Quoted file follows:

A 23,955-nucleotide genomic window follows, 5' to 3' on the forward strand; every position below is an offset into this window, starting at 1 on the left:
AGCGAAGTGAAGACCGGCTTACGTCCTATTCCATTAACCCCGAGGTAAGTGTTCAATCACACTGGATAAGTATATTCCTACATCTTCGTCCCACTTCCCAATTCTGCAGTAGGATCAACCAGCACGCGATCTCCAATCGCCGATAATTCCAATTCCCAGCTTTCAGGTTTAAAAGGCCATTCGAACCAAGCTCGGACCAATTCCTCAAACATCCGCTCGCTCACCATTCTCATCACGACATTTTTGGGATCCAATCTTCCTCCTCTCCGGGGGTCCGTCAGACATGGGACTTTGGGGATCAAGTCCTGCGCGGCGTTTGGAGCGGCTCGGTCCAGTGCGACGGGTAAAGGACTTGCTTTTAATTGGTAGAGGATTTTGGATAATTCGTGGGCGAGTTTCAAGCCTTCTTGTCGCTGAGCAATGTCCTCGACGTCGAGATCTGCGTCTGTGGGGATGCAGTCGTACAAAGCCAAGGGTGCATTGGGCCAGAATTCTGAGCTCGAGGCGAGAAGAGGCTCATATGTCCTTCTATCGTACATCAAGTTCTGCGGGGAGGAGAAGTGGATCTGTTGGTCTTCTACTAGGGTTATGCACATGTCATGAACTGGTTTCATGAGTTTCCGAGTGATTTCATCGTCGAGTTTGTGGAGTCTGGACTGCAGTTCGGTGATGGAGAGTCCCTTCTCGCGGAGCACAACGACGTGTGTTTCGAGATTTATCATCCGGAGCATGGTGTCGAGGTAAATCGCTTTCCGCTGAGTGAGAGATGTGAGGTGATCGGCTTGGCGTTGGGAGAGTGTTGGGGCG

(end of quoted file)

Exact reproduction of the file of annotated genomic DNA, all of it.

A 23,955-nucleotide genomic window follows, 5' to 3' on the forward strand; every position below is an offset into this window, starting at 1 on the left:
AGCGAAGTGAAGACCGGCTTACGTCCTATTCCATTAACCCCGAGGTAAGTGTTCAATCACACTGGATAAGTATATTCCTACATCTTCGTCCCACTTCCCAATTCTGCAGTAGGATCAACCAGCACGCGATCTCCAATCGCCGATAATTCCAATTCCCAGCTTTCAGGTTTAAAAGGCCATTCGAACCAAGCTCGGACCAATTCCTCAAACATCCGCTCGCTCACCATTCTCATCACGACATTTTTGGGATCCAATCTTCCTCCTCTCCGGGGGTCCGTCAGACATGGGACTTTGGGGATCAAGTCCTGCGCGGCGTTTGGAGCGGCTCGGTCCAGTGCGACGGGTAAAGGACTTGCTTTTAATTGGTAGAGGATTTTGGATAATTCGTGGGCGAGTTTCAAGCCTTCTTGTCGCTGAGCAATGTCCTCGACGTCGAGATCTGCGTCTGTGGGGATGCAGTCGTACAAAGCCAAGGGTGCATTGGGCCAGAATTCTGAGCTCGAGGCGAGAAGAGGCTCATATGTCCTTCTATCGTACATCAAGTTCTGCGGGGAGGAGAAGTGGATCTGTTGGTCTTCTACTAGGGTTATGCACATGTCATGAACTGGTTTCATGAGTTTCCGAGTGATTTCATCGTCGAGTTTGTGGAGTCTGGACTGCAGTTCGGTGATGGAGAGTCCCTTCTCGCGGAGCACAACGACGTGTGTTTCGAGATTTATCATCCGGAGCATGGTGTCGAGGTAAATCGCTTTCCGCTGAGTGAGAGATGTGAGGTGATCGGCTTGGCGTTGGGAGAGTGTTGGGGCG